In June, the government announced a 22 percent cut in early years spending. At the time, the effect that was most widely discussed was the closure of SureStart centres, but now the direct impact on state schools and primary education is also becoming clear. Another ‘saving’ announced at the time was a cut in free nursery places, from 25 to 15 hours a week per child. It’s important to highlight this particular cut now because school governors are currently working on strategies to deal with the cuts in time for the September 2012 intake.
Although the cut was presented as a reduction in hours, local authorities are also able to implement the saving by offering fewer full-time places. In one typical North London primary (not named for obvious reasons), the number of funded full-time nursery places will fall from around 50 to around 30. There is currently a waiting list for places at the nursery, and all projections point to no decline in demand next year. Yet in Camden, there will be a reduction in nursery places from 1450 to 800 in 2012.
Camden council decided in July to allow schools to offer full-time nursery places above the government allocation at a cost to the parents. One community governor I’ve spoken to has put the cost of a full-time place in a nursery at £80 to £90 a week. Allocation of the free places is hierarchical – children with a statement of special educational need come first, followed by children with welfare concerns, children of low-income families, and children on free school meals.
Given that there’s provision for families in low income, you might wonder why I take issue with charging those who can potentially afford to pay for their childcare. But there’s a serious isssue here, and not just for the ‘squeezed middle’, as bad as it is for them. Rather, I’m worried about the effect of this cut on those families who are able to afford a nursery place for their child. These changes effectively move a large constituency of parents into a position where they must make an economic decision about where they send their children, and that’s an arena in which state schools will inevitably lose out.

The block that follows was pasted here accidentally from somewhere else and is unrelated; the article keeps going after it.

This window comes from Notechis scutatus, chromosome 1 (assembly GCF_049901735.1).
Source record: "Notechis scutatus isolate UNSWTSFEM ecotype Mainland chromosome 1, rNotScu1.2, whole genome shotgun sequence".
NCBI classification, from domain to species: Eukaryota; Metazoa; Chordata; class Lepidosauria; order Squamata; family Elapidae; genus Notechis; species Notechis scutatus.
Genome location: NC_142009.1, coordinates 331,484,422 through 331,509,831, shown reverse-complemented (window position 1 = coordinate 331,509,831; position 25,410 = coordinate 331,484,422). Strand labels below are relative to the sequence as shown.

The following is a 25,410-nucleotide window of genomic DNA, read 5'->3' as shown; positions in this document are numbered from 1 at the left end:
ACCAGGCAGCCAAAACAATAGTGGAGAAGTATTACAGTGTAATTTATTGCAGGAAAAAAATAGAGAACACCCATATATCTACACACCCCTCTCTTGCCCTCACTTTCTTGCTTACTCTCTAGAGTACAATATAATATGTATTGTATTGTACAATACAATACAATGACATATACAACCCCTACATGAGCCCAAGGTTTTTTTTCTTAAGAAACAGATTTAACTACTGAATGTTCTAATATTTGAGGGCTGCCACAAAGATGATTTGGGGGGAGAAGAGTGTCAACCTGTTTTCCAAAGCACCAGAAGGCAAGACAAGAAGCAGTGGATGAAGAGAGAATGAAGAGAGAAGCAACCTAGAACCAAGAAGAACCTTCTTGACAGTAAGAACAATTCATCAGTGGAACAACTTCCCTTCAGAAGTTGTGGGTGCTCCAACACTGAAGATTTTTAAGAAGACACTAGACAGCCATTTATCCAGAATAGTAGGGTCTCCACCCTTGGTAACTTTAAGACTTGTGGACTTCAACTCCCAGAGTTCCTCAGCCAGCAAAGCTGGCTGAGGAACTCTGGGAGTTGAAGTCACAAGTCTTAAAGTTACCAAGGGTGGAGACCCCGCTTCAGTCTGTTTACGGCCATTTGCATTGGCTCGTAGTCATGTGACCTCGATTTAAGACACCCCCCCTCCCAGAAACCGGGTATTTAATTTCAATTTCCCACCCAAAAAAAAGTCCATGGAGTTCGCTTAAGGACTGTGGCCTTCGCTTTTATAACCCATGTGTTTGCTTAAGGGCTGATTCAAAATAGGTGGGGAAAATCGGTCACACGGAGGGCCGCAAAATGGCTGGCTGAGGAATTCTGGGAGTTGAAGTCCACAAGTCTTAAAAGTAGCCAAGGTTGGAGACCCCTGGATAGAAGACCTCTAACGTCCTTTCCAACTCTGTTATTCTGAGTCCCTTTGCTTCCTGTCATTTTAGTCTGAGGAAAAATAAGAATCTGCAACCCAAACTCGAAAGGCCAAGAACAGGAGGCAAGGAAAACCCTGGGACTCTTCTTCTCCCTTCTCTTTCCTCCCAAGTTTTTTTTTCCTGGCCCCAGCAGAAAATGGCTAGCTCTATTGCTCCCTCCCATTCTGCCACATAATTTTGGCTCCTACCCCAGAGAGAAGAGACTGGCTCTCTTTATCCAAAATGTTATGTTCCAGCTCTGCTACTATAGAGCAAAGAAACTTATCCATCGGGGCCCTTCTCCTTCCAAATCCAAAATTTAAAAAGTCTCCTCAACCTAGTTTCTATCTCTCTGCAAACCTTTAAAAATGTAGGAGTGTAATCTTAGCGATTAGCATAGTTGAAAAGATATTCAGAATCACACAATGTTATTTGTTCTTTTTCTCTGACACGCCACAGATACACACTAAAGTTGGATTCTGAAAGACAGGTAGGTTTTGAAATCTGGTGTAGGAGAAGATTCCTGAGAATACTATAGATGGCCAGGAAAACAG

Imagine a family who are capable of absorbing the extra £90 a week, and might be able to put a bit more money into their child’s day care. They may not have considered the possibility of paid childcare previously, but now that they have to, a range of options is open to them. Why send your child to the local comp, with its larger class sizes, when you could send them to a private nursery? Or if that’s a little far-fetched, why send them to your local school if you’re now a paying customer who can demand better? What about the one down the road? Once consumer choice is introduced, forcibly in this case, it has a tendency to trump other considerations, especially those to do with the community that surrounds a local school. At the very least, the cut in places will exacerbate the inequalities between so-called ‘sink schools’ and their better neighbours.
The prioritisation of lower-income families is the least we could hope for from local authorities, in that the vast majority of families who attend local schools in inner cities don’t have the odd £90 a week knocking around to cover costs. But these measures will force middle-income parents into a commercial relationship with their local school from the earliest stage. The outcome of the government’s decision to cut spending in early years will be the creeping segregation of schools into some for those who can afford to choose and others for those who can’t.
This article was originally published
on October 15, 2011.